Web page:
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Economists Reveal Factors That Help Poor People Lift Themselves Out Of Poverty

November 11, 2010

Paper examines how the poor in 4 Thai provinces increased their net worth during a 7-year period

What factors contribute to poor people in developing countries lifting themselves out of poverty?

A paper by economists Anan Pawasutipaisit of Thammasat University and Robert M. Townsend of MIT provides important insights into what kinds of households might be most effective at moving themselves out of poverty and how they are able do it.

The paper, “Wealth Accumulation and Factors Accounting for Success” appears in the current issue of the Journal of Econometrics. It suggests that poor people who skillfully manage their assets are especially successful in improving their net worth. The authors discovered that the ability of poor families to increase their wealth was strongly related with their rate of saving and, even more so, with their ability to create a high return on assets.

This means that those households who used their existing assets most productively were more successful at pulling themselves out of poverty. Many of the successful households reinvested their money in their small businesses and farms, suggesting that they are well aware of the source of their success.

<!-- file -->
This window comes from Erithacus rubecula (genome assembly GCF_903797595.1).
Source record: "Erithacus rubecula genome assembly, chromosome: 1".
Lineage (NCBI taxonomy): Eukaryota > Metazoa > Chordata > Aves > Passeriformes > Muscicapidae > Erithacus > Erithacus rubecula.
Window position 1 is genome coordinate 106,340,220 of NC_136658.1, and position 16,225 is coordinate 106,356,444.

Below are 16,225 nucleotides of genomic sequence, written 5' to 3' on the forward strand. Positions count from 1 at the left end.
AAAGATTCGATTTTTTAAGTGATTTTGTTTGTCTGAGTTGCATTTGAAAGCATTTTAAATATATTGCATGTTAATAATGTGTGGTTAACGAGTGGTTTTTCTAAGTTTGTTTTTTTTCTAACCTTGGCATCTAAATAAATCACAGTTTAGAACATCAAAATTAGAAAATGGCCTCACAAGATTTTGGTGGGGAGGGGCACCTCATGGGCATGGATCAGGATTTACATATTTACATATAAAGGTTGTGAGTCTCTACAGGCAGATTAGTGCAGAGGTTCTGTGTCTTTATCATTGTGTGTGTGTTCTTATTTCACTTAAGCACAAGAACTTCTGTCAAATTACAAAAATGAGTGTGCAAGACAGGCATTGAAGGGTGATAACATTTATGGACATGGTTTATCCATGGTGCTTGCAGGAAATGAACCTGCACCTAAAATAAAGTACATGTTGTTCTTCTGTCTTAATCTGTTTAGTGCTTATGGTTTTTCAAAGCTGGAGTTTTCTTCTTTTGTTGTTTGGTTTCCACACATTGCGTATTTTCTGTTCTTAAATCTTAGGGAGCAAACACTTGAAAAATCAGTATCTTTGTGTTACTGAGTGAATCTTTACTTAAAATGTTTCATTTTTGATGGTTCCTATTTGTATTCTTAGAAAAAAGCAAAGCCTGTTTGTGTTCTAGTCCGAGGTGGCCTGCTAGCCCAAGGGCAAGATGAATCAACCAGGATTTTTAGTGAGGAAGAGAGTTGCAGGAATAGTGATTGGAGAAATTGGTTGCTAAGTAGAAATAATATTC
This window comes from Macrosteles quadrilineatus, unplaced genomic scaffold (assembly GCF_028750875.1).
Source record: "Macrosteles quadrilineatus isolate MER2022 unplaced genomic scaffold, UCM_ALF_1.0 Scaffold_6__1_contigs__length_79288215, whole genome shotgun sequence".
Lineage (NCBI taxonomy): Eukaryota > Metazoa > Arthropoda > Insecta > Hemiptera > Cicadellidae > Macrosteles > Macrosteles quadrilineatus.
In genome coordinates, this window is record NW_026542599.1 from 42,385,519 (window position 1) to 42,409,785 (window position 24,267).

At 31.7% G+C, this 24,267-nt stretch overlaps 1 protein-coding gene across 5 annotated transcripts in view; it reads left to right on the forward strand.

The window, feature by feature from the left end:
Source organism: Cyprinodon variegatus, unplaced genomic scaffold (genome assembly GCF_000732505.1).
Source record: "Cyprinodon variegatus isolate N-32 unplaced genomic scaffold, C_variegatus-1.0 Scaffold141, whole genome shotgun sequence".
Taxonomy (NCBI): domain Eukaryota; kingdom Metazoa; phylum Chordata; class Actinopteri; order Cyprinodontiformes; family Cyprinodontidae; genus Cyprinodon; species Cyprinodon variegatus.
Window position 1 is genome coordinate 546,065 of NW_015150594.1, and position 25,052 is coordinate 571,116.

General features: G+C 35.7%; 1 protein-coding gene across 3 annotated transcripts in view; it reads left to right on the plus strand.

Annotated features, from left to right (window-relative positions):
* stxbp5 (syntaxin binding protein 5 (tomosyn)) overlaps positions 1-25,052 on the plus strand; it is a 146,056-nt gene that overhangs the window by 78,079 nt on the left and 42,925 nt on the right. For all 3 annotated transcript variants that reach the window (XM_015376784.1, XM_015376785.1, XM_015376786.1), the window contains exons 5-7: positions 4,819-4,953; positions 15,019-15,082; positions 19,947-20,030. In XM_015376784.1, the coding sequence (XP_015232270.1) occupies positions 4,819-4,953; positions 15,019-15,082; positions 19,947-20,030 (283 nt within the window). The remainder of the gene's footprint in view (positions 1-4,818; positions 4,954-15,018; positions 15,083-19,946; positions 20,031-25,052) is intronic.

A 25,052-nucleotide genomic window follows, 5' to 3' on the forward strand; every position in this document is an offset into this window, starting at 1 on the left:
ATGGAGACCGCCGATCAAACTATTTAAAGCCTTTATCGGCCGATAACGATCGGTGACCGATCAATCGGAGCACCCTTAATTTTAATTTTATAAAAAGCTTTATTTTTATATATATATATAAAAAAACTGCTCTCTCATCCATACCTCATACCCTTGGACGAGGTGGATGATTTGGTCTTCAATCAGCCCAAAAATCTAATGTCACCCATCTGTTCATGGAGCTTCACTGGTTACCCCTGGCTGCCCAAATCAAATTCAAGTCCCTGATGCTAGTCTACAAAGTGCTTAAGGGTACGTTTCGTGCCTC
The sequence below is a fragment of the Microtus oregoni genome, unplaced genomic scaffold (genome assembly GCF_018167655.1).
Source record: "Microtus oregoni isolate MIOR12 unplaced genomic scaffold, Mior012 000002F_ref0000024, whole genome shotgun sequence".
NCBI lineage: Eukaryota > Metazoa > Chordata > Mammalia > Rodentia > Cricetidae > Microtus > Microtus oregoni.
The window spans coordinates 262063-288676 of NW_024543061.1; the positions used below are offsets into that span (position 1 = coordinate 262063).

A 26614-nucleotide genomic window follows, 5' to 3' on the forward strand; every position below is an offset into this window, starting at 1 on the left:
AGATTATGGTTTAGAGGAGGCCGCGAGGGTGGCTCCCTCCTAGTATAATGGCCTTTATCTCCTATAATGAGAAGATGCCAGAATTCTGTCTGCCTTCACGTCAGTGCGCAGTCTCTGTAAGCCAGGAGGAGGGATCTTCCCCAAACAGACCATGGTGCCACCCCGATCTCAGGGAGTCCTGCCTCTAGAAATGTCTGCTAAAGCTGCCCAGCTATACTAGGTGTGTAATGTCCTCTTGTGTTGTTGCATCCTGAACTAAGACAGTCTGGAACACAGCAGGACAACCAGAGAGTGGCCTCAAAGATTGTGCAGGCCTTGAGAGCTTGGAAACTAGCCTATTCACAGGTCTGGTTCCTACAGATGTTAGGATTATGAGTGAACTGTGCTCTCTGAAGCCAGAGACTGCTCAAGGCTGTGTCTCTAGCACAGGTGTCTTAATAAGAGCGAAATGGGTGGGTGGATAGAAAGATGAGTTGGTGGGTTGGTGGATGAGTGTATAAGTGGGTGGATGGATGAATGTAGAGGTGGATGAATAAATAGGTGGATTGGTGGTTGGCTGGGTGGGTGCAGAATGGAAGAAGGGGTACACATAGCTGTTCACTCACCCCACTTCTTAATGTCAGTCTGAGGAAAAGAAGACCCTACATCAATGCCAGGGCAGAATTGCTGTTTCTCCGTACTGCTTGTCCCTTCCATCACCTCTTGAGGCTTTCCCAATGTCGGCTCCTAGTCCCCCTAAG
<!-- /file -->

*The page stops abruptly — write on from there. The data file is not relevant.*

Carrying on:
Pawasutipaisit and Townsend identified these trends through an extensive survey that was taken from more than 500 Thai households across four provinces every month between 1999 and 2005. From this data, the authors created detailed, financial accounts for each home. They discovered that, over the course of their 7-year study, poor households grew their net worth by an average of 22% per year while rich households grew by just 0.09%.

The data also allowed the authors to identify traits that the most successful households tended to share in common: more highly-educated household members, a younger age of the head of household, a higher ratio of debt to assets, and a preference for formal financial markets over informal ones. But the largest source of variation in the rate of return on assets was household-specific and uncorrelated with any of these variables. This suggests there is great persistence among the most successful households.

“The data seem to show pretty conclusively that successful households are not just lucky,” observes author Robert M. Townsend. “They are doing something systematic, month after month, year after year. The next step, of course, is to figure out what the associated skills and attitudes really are.”

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